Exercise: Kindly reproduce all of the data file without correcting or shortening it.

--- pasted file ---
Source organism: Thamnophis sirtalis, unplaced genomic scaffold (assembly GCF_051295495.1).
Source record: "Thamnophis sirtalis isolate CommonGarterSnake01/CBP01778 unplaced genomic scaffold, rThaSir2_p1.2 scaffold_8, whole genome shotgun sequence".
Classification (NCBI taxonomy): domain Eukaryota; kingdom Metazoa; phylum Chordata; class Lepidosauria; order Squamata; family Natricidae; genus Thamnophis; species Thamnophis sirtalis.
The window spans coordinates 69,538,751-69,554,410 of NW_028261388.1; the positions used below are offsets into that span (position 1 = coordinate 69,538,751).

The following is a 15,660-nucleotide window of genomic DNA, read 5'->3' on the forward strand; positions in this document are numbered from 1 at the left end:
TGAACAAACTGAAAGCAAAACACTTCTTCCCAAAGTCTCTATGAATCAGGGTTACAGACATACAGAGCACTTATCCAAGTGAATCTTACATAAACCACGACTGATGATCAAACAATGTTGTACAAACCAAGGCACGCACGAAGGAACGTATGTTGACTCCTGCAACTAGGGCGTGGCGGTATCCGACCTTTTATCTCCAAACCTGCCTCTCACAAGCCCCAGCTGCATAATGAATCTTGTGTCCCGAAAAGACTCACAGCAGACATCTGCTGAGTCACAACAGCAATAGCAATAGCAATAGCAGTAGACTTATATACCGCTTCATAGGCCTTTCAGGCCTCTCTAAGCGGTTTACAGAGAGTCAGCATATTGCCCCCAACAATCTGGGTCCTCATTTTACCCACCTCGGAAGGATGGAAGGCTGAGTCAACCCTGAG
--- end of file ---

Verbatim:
Source organism: Thamnophis sirtalis, unplaced genomic scaffold (assembly GCF_051295495.1).
Source record: "Thamnophis sirtalis isolate CommonGarterSnake01/CBP01778 unplaced genomic scaffold, rThaSir2_p1.2 scaffold_8, whole genome shotgun sequence".
Classification (NCBI taxonomy): domain Eukaryota; kingdom Metazoa; phylum Chordata; class Lepidosauria; order Squamata; family Natricidae; genus Thamnophis; species Thamnophis sirtalis.
The window spans coordinates 69,538,751-69,554,410 of NW_028261388.1; the positions used below are offsets into that span (position 1 = coordinate 69,538,751).

The following is a 15,660-nucleotide window of genomic DNA, read 5'->3' on the forward strand; positions in this document are numbered from 1 at the left end:
TGAACAAACTGAAAGCAAAACACTTCTTCCCAAAGTCTCTATGAATCAGGGTTACAGACATACAGAGCACTTATCCAAGTGAATCTTACATAAACCACGACTGATGATCAAACAATGTTGTACAAACCAAGGCACGCACGAAGGAACGTATGTTGACTCCTGCAACTAGGGCGTGGCGGTATCCGACCTTTTATCTCCAAACCTGCCTCTCACAAGCCCCAGCTGCATAATGAATCTTGTGTCCCGAAAAGACTCACAGCAGACATCTGCTGAGTCACAACAGCAATAGCAATAGCAATAGCAGTAGACTTATATACCGCTTCATAGGCCTTTCAGGCCTCTCTAAGCGGTTTACAGAGAGTCAGCATATTGCCCCCAACAATCTGGGTCCTCATTTTACCCACCTCGGAAGGATGGAAGGCTGAGTCAACCCTGAG